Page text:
Ackley Bridge star delves into past and finds he's related to royalty
Citizen Khan creator Adil Ray takes to Grace Hammond
The Huddersfield University graduate, who has recently starred in the Halifax-based school drama Ackley Bridge, is the latest celebrity to take part in the BBC genealogy programme Who Do You Think You Are? where as viewers will have found out last night he discovered one side of his family descend from Ugandan chiefs.
“I knew that my grandfather had come from India and gone over to Kenya, like many Asians did at that time; and I knew that his first wife had died and he’d married an African woman, but I wasn’t sure beyond that,” says Ray, who began his career as a radio host on a pirate station in Huddersfield while studying there at the university and in 1997 landed a slot with Galaxy 105, making him one of the first full-time British South Asian presenters to host a mainstream commercial radio show in the UK. He also spent time at radio Aire.
“I never thought there would be an opportunity to find out more; you just think if there was more, you’d already know about it. My mother felt the same, so to find out all of this, to find out that not only is there more history but that the African lineage goes back to more family and more importantly there are members of my family still around in Uganda, was just beautiful.”
Immigration is an important part of Ray’s life.
“My mum is from East Africa and my dad is from rural Pakistan, so my father would have been expected to marry someone who was from Pakistan and probably from his own village; and my mother was probably expected to marry somebody from East Africa, from the same sort of community, but they didn’t. And then I look back and my mum’s mum, my grandmother, was married to an Indian trader and she is from a black African family and then her mother, again, was married to an Indian trader. Imagine doing that in the early 1900s and in the 1800s? It’s quite something.
“I just feel really privileged and honoured to have that level of integration throughout my family.”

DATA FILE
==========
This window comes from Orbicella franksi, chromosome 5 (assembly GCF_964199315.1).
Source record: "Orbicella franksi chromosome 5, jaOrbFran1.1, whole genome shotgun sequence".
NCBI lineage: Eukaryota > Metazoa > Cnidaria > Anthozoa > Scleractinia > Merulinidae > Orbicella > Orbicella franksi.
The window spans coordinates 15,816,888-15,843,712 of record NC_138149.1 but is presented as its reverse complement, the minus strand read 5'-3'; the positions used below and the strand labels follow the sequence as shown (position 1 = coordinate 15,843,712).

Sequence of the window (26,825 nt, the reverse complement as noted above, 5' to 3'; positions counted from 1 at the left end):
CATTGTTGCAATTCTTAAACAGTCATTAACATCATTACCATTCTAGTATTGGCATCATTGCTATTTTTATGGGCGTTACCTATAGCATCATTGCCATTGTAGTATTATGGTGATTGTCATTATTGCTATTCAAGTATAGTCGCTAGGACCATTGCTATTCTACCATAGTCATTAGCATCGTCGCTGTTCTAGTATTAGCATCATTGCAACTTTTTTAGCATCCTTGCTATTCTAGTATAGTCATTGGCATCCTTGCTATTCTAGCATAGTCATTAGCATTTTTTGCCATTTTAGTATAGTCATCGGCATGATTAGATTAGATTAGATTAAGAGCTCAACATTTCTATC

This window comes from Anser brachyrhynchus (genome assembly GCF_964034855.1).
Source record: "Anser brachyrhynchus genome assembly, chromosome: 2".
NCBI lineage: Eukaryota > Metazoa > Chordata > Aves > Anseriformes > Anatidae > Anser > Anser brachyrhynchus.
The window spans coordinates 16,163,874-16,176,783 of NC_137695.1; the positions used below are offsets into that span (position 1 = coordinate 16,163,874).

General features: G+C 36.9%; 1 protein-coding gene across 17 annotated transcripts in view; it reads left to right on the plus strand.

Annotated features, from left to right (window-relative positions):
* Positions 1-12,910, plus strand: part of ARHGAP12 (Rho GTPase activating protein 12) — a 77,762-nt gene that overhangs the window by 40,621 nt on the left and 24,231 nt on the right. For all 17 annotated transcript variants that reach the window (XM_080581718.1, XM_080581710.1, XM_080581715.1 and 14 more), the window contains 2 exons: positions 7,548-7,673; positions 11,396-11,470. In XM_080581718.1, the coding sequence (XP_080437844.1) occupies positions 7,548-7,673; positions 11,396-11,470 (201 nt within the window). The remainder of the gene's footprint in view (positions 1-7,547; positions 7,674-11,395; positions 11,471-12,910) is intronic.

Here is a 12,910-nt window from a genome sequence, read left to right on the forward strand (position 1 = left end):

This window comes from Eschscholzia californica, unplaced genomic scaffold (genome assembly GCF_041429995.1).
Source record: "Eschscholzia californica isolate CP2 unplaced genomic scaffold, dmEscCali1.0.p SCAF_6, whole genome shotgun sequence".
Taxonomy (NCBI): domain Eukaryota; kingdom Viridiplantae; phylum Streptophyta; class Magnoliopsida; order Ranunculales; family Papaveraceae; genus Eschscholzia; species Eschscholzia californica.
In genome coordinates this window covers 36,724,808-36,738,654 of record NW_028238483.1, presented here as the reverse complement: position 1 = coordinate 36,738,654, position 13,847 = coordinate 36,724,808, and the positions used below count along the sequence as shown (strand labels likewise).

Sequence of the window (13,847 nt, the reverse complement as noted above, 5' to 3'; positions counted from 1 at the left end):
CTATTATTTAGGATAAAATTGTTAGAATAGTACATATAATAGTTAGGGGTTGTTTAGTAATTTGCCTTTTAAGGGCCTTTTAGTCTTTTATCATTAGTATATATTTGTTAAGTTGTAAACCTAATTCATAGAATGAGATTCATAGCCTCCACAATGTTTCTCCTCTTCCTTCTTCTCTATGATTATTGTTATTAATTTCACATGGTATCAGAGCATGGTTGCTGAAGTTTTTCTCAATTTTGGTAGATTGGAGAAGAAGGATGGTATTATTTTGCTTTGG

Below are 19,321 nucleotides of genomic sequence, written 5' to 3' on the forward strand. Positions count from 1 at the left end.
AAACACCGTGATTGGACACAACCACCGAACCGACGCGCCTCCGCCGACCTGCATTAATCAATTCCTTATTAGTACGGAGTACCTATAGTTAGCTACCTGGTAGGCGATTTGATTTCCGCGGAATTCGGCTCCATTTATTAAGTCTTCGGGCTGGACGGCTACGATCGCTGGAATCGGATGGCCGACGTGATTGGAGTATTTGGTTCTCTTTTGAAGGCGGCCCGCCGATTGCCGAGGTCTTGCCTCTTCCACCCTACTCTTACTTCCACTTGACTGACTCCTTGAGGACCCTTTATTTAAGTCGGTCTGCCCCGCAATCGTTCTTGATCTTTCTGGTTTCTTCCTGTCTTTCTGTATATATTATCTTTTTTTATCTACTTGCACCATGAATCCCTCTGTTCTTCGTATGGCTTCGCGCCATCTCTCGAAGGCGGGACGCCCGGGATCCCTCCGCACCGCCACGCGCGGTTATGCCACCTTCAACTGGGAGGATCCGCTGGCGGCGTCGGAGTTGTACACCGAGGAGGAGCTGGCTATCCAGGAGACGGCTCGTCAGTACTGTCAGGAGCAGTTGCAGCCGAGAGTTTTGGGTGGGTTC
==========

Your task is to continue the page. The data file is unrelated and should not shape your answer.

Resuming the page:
But it was the connection to African royalty that surprised Ray most. “[Now] it makes sense why the Queen gave me an OBE last year! But no, it makes me proud and I want to find out more about that [side of the] family.
“I’m British first: I love being British, I am from Birmingham, I am a Brummie, and over the years I have called myself British-Asian, British Pakistani, but I think I probably need to start saying British-African-Asian or British-Asian-African.
“That’s what I am and I want people to know that. It makes me proud of it, so I think it is a permanent change.
“I appreciate that not everyone will get the chance to do what I have done and go on a journey, but I just hope that we all stop and think and realise that we have to all be from different backgrounds. That’s how we’ve evolved. What we see in each other’s face’s and people’s social media profiles isn’t the whole story – there’s an entire back story which has made us who we are that we should all be utterly proud of and proud of ourselves and proud of each other. That kind of compassion and understanding is the very beginnings of humanity – that’s what’s lacking at the moment, and hopefully if we all did that, we might get to that point.”